In 2022, Abhay Parasnis, former CTO of Adobe, founded Typeface, a generative AI startup focused on enterprise use cases. With that, he hoped to use generative AI – which was just coming into vogue at the time – to deliver personalized content for brands at scale.
Fonts caught on quickly, thanks in part to the hype surrounding generative AI, attracting Fortune 500 clients in its first year and forming partnerships with Salesforce and Google Cloud. And — perhaps more importantly — it won over investors, who poured hundreds of millions of dollars into the startup this week.
Today, Typeface closed a $100M Series B round led by Salesforce Ventures with participation from Lightspeed Venture Partners, Madrona, GV (Google Ventures), Menlo Ventures and M12 (Microsoft’s Venture Fund). Since the startup is valued at $1 billion, Typeface’s total revenue is $165 million.
Parasnis says the new capital will be used to expand Typeface’s platform and grow the company’s team.
“Business leaders are telling us across the board that they want to leverage generative AI, but need a solution that fits their unique needs and is right for the business,” Parasnis said via email. “They need an AI platform that can keep up with the rapid pace of innovation and feels like a natural extension of their brand. They also need peace of mind that their valuable proprietary content will remain secure and confidential while seamlessly integrating into their existing workflows.”
The Typeface platform consists of three key components, Parasnis explained – the first being a content hub where users can upload assets and guidelines for creating “on-brand” text and images. The second solution, called Blend, uses AI to train and personalize content according to a brand’s voice and style. The third solution, Flow, offers templates and workflows designed to integrate with existing apps and systems.
Using Typeface, a content marketing manager could create an Instagram post — or at least a product photo and caption — to promote a new product launch with brand-approved wording and assets. Or a demand generation manager at a business-to-business software-as-a-service company could turn an event video into a blog post, a follow-up email to attendees, and more.
“We offer organizations a range of secure, self-service solutions that empower any employee to create on-brand content from their content workflows,” said Parasnis.
There is now no shortage of companies in the field of generative AI. (See, for example, Jasper AI, which also recently raised around $100 million at a valuation of around $1 billion.) So what makes Typeface different?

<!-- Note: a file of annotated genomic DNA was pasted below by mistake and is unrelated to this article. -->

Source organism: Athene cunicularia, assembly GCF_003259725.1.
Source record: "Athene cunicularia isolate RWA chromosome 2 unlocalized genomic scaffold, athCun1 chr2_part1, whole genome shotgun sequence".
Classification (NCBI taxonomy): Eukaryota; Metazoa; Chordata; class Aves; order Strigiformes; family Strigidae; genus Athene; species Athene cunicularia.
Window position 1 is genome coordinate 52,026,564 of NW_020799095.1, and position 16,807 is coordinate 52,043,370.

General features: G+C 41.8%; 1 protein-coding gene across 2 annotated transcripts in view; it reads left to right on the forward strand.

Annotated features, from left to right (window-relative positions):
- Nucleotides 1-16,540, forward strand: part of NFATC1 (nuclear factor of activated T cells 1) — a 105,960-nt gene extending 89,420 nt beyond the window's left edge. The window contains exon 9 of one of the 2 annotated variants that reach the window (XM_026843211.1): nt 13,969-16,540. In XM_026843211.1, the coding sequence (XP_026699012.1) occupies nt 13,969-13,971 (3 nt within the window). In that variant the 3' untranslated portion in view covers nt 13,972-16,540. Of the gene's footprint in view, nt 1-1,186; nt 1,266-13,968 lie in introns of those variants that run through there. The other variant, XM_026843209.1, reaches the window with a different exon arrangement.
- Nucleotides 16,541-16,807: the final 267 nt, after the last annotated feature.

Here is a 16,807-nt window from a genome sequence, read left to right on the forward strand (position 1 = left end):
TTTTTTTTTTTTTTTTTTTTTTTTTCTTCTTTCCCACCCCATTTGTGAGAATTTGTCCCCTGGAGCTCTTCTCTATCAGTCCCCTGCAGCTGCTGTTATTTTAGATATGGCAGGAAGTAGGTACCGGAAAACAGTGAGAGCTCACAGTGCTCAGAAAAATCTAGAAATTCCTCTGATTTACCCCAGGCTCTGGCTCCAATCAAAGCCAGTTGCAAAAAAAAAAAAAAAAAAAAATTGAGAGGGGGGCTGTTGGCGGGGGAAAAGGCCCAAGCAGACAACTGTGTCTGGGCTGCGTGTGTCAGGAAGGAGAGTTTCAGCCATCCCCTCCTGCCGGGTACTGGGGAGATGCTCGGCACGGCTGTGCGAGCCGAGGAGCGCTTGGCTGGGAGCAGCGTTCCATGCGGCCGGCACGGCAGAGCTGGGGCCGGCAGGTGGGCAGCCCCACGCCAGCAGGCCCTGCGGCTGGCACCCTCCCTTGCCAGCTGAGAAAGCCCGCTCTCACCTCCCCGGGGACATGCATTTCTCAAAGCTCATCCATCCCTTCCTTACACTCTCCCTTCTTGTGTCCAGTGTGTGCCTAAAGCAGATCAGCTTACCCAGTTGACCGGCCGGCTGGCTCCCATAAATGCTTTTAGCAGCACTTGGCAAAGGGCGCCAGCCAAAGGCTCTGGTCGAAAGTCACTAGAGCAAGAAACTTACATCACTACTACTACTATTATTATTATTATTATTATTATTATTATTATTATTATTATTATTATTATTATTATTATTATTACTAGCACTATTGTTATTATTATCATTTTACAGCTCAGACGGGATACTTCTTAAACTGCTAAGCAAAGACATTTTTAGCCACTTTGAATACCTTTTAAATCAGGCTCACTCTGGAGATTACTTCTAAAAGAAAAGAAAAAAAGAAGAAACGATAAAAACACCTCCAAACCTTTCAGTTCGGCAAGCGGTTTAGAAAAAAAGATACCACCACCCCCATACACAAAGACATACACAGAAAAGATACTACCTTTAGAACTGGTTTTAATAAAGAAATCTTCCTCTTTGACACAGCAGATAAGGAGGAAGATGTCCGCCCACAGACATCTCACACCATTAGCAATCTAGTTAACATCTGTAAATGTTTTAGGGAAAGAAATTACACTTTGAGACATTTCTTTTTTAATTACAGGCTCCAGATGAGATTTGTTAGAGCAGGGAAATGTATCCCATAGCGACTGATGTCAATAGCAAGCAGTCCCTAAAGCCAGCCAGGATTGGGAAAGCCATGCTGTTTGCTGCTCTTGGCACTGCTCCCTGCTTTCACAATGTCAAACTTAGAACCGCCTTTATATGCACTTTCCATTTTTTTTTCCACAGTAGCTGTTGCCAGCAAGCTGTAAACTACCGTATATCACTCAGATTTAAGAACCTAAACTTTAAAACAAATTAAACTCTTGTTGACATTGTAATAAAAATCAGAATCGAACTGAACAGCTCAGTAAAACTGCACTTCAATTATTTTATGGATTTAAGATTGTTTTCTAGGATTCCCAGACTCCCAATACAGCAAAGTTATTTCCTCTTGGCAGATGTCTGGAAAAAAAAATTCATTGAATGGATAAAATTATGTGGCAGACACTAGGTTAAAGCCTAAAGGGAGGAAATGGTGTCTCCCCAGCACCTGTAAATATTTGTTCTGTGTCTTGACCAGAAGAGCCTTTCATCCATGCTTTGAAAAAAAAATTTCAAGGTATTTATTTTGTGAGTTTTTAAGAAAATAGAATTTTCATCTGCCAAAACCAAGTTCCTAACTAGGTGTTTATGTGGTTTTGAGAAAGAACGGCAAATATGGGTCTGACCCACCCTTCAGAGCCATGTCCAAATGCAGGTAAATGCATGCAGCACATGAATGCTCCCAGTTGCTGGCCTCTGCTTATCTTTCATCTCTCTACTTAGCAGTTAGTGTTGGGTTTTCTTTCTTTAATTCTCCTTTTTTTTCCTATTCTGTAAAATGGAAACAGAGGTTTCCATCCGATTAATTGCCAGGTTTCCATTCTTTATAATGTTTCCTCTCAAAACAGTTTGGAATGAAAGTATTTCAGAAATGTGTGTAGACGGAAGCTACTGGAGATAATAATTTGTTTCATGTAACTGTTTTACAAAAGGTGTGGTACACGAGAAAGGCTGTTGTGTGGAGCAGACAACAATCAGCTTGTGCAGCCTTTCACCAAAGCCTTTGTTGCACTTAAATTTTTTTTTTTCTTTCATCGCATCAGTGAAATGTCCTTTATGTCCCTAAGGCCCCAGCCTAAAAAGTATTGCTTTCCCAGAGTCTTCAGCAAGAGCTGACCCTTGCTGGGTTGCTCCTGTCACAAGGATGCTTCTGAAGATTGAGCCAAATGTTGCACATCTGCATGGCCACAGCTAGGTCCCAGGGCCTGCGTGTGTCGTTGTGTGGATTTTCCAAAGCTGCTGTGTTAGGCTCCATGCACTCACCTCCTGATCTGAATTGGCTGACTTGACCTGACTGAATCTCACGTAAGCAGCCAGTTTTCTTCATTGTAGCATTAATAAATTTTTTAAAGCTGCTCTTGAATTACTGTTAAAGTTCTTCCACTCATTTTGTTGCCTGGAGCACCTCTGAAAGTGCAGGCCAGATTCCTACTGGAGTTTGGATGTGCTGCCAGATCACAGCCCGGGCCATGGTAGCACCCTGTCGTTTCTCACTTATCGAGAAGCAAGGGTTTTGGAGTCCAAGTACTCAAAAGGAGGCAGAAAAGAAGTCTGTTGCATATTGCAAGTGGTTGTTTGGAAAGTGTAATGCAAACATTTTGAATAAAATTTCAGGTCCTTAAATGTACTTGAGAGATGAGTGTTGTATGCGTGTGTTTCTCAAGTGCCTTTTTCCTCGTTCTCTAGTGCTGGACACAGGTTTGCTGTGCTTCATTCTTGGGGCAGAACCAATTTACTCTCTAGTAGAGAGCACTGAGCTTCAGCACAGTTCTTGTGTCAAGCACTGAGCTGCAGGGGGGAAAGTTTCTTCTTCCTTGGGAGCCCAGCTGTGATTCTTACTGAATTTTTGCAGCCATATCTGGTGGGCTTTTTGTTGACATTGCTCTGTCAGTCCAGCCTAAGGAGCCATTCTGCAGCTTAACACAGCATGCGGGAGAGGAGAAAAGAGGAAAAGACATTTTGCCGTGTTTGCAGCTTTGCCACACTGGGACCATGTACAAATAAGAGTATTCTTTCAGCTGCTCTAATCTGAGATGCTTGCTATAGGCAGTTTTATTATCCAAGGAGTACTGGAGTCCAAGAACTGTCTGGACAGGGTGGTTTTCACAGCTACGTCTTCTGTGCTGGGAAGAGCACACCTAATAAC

On the one hand, Parasnis argues that Typeface places more emphasis on branding, content security, and privacy than most of its competitors. The platform provides each client with dedicated AI models and allegedly ensures their assets and activities remain private.
It’s not entirely clear whether Typeface’s models — and the content they produce — could face legal challenges later. Pending lawsuits against popular AI art tools Midjourney and Stability AI claim they violated the rights of millions of artists by training their tools on web-scraping images. Meanwhile, the US Patent and Trademark Office (USPTO) has yet to issue clear guidance on copyright protection for AI-generated works.
Not expecting any headwinds, Parasnis claims that Typeface clients own all the assets they generate on the platform.
“Every part of the business needs compelling, personalized content to drive results, and do it faster,” he said. “Fonts are revolutionizing the way businesses deliver content, empowering all areas of the business to achieve exceptional results at unprecedented speeds.”
Maybe it doesn’t matter – for now. The risks don’t seem to dampen enthusiasm for generative AI. According to a FreshBooks survey, 25% of business owners say they are currently using or testing generative AI tools, while two in three say they will try generative AI professionally within the next 12 months.
VCs obviously don’t shy away from it either. According to a PitchBook report published in March, venture firms have steadily increased their positions in the generative AI space, from $408 million in 2018 to $4.8 billion in 2021 to $4.5 billion in 2022. Angel and seed deals have also grown, with 107 deals investing $358.3 million in 2022, compared to just $41 and $102.8 million in 2018.
“With significant enterprise demand for personalized generative AI, we must rapidly expand our platform and continuously innovate to meet the unique needs of enterprises,” said Parasnis. “Additionally, we will augment our exceptional team with deep AI, software-as-a-service, and enterprise marketing expertise to increase the value we bring to our growing community. This funding serves as a catalyst for a solid product roadmap and go-to-market expansion, enabling companies to effortlessly generate personalized content at every customer touchpoint, securely and within their existing business processes.”